Right now the Australian online recruitment community have started some very health debate/discussion about the concept of using the content from social media as part of background checking. All started by Riges Younan from Peerlo*.
Most of the discussion from the agency perspective is focusing around the ethics of using what is in the public domain to access candidates. There is a sub-discussion on disclosure and relevance.
In my recent post on social recruiting I highlighted social background checking as one of the 18 use cases. So I thought I would chime in on the discussion, not to mention I have a comment to answer on that post as well. But I am going to try and bring some facts into the discussion as well, because so far everyone is talking opinion, which for me is not enough.
Also before I get going most of the posts and comments have been from the point of view of agencies using the information, not employers, again something I want to expand upon.
A final note this post begins to lay out a foundation, part two looks at the cultural fit, part three legal issues and part four will pull it all together. I split this up as a single post would have been huge.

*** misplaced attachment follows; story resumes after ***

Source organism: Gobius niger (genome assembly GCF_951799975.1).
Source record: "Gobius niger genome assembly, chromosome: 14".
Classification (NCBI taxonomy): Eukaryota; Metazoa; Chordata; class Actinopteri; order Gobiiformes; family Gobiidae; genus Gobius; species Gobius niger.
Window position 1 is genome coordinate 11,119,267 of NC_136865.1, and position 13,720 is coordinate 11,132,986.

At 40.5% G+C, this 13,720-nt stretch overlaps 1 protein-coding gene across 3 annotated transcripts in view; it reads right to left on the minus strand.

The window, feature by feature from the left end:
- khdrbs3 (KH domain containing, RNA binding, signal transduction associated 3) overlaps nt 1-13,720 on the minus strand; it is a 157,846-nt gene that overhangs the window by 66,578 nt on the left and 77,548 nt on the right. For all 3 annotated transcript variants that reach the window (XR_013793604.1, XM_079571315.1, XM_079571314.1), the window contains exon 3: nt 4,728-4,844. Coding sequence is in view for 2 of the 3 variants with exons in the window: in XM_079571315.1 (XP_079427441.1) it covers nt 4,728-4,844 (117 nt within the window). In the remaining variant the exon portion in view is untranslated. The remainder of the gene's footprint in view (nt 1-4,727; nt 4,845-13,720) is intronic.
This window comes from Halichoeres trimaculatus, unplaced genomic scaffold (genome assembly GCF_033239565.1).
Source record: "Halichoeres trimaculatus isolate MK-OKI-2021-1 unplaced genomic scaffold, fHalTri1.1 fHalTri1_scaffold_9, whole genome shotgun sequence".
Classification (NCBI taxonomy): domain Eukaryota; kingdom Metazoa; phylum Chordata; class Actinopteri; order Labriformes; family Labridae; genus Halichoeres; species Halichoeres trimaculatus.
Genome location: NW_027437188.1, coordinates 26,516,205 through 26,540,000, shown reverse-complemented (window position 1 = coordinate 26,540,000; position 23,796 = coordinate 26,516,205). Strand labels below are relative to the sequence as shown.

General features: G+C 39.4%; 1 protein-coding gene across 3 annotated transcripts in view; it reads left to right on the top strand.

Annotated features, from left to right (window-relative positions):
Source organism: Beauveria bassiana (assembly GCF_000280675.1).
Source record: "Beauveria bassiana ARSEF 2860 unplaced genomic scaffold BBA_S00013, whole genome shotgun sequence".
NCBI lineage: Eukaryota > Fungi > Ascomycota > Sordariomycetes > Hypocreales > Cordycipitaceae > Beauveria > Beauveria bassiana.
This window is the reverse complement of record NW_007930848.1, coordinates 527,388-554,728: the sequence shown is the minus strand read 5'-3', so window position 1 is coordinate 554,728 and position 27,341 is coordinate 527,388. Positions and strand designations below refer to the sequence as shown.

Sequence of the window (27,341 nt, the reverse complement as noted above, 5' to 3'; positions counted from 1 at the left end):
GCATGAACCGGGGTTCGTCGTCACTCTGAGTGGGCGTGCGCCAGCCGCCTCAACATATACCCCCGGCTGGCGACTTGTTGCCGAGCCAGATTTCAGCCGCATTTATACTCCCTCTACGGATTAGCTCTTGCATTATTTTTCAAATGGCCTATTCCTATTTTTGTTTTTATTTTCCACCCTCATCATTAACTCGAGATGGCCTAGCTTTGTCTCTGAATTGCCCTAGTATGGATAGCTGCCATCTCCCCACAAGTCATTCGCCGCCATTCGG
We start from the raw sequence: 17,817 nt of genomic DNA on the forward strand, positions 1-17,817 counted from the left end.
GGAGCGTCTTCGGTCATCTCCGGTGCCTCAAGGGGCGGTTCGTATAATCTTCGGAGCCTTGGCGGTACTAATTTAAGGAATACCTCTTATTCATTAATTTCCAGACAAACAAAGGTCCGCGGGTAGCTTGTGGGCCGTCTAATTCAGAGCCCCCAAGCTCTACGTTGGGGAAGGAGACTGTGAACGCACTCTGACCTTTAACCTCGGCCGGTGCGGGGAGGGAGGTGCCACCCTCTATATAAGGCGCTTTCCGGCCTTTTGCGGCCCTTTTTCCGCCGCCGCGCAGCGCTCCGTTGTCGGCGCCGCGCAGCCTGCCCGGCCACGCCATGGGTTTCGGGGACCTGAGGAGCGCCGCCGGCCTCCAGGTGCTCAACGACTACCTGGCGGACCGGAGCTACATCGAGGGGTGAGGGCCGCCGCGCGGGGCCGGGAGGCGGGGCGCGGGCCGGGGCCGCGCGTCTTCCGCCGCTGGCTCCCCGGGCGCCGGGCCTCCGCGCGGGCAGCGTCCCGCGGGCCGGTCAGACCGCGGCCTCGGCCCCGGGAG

On with the main program.
Social media provides hiring managers a unique insight into candidates before they join the organisation. Now I agree last Saturday night’s drunken party photos have no place in the recruitment process, well maybe they do let’s see where this goes.
Let us start with a definition on what is social media.
From Wikipedia social:
The term Social refers to a characteristic of living organisms (humans in particular, though biologists also apply the term to populations of other animals). It always refers to the interaction of organisms with other organisms and to their collective co-existence, irrespective of whether they are aware of it or not, and irrespective of whether the interaction is voluntary or involuntary
From Wikipedia media:
In communication, media (singular medium) are the storage and transmission channels or tools used to store and deliver information or data
In today’s context social media is about using internet technologies so living organisms, humans in our case, can interact in a manner to create channels for the storage and delivery of information or data.
It is more than just Facebook, or Twitter it defines everything we do online where our interactions create and store data that is either in the public domain or being shared privately amongst a closed group.
Continue reading “Social media as part of background checking (Part 1)”